Changing hormone levels in girls and women may cause a flare in their acne 2 to 7 days before their menstrual period starts. Hormonal changes related to pregnancy or starting or stopping birth control pills can also cause acne. Stress, particularly severe or prolonged emotional tension, may aggravate the disorder.

Inflammation

Inflamed skin is characterized by redness, swelling, warmth and discomfort. Inflammation of the skin occurs because the body's immune system is acting to rid itself of a foreign substance. In the case of acne, this substance is either bacteria or the irritating compounds they have produced.

These four factors contribute to blocked skin pores, which bulge outward to form:

  • Blackheads. These form when the pores are clogged close to the surface of the skin. Because they are exposed to the skin surface, blackheads don't usually become inflamed. Blackheads are dark due to the presence of a dark pigment. This color is not the result of dirt in the pores.
  • Whiteheads. These develop from a blockage deeper in a pore. Lacking a drainage path, the oil accumulates in the skin, causing small flesh-colored or white-colored bumps. Unlike blackheads, whiteheads are more likely to lead to the red inflammations known as pimples or zits.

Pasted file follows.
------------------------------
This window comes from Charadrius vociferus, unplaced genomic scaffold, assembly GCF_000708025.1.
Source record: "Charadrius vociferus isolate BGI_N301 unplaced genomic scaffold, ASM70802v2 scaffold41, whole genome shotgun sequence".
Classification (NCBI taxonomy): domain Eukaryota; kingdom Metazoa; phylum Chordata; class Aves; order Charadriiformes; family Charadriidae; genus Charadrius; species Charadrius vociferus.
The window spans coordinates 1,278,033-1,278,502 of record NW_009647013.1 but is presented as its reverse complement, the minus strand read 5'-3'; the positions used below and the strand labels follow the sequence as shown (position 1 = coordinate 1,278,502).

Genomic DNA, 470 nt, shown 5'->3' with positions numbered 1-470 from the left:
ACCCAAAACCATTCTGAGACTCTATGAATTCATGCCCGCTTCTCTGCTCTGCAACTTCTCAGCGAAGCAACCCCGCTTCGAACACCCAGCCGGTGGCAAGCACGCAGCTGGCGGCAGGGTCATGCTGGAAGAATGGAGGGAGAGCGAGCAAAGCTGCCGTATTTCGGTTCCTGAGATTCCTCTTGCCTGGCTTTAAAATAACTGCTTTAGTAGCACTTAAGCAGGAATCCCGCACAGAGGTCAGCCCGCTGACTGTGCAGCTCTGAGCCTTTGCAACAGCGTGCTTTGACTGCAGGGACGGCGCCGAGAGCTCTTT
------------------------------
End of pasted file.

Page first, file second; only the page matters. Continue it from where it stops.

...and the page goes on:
• Pustules (also known as pimples or zits) occur when the walls of the blocked follicle ruptures. Oil, dead skin cells, and bacteria normally found on the skin surface get into the skin and irritate it, forming small areas of inflammation.
  • Cysts are larger, red, inflamed areas deep in the skin that indicate a more extensive infection.

Food

Parents often tell teens to avoid pizza, chocolate, greasy and fried foods, and junk food. While these foods may not be good for overall health, they don't cause acne or make it worse. Although some recent studies have implicated milk and pure chocolate in aggravating acne, these findings are very far from established.

 Pressure: In some patients, pressure from helmets, chin straps, collars, suspenders, and the like can aggravate acne.

Drugs: Some medications may cause or worsen acne, such as those containing iodides, bromides, or oral or injected steroids (either the medically prescribed prednisone [Deltasone, Orasone, Prednicen-M, Liquid Pred] or the steroids that bodybuilders or athletes take). Other drugs that can cause or aggravate acne are anticonvulsant medications and lithium (Eskalith, Lithobid), which is used to treat bipolar disorder. Most cases of acne, however, are not drug related.

Occupations: In some jobs, exposure to industrial products like cutting oils may produce acne.

There are many myths about what causes acne. Chocolate and greasy foods are often blamed, but research has shown that foods seem to have little effect on the development and course of acne in most people. Another common myth is that dirty skin causes acne; however, blackheads and other acne lesions are not caused by dirt.